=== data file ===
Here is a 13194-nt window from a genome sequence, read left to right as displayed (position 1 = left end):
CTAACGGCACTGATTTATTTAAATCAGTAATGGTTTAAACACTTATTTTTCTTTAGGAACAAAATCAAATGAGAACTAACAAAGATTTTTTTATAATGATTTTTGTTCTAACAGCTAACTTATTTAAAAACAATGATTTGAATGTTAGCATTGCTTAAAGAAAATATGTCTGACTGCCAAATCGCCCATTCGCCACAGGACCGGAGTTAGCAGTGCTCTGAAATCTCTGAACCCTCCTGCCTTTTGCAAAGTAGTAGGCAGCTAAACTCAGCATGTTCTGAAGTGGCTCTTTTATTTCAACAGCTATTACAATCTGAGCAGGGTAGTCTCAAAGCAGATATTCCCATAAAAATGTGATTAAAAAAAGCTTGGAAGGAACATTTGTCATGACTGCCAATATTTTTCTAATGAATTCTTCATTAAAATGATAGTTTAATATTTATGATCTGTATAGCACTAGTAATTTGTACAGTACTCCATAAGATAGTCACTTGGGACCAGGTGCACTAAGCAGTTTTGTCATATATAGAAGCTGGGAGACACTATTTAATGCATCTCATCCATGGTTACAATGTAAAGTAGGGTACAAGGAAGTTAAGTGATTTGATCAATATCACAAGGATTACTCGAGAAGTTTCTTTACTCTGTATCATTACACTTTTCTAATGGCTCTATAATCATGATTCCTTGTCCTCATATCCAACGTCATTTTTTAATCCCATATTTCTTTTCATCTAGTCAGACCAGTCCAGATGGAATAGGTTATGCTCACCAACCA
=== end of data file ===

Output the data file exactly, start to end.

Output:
Here is a 13194-nt window from a genome sequence, read left to right as displayed (position 1 = left end):
CTAACGGCACTGATTTATTTAAATCAGTAATGGTTTAAACACTTATTTTTCTTTAGGAACAAAATCAAATGAGAACTAACAAAGATTTTTTTATAATGATTTTTGTTCTAACAGCTAACTTATTTAAAAACAATGATTTGAATGTTAGCATTGCTTAAAGAAAATATGTCTGACTGCCAAATCGCCCATTCGCCACAGGACCGGAGTTAGCAGTGCTCTGAAATCTCTGAACCCTCCTGCCTTTTGCAAAGTAGTAGGCAGCTAAACTCAGCATGTTCTGAAGTGGCTCTTTTATTTCAACAGCTATTACAATCTGAGCAGGGTAGTCTCAAAGCAGATATTCCCATAAAAATGTGATTAAAAAAAGCTTGGAAGGAACATTTGTCATGACTGCCAATATTTTTCTAATGAATTCTTCATTAAAATGATAGTTTAATATTTATGATCTGTATAGCACTAGTAATTTGTACAGTACTCCATAAGATAGTCACTTGGGACCAGGTGCACTAAGCAGTTTTGTCATATATAGAAGCTGGGAGACACTATTTAATGCATCTCATCCATGGTTACAATGTAAAGTAGGGTACAAGGAAGTTAAGTGATTTGATCAATATCACAAGGATTACTCGAGAAGTTTCTTTACTCTGTATCATTACACTTTTCTAATGGCTCTATAATCATGATTCCTTGTCCTCATATCCAACGTCATTTTTTAATCCCATATTTCTTTTCATCTAGTCAGACCAGTCCAGATGGAATAGGTTATGCTCACCAACCA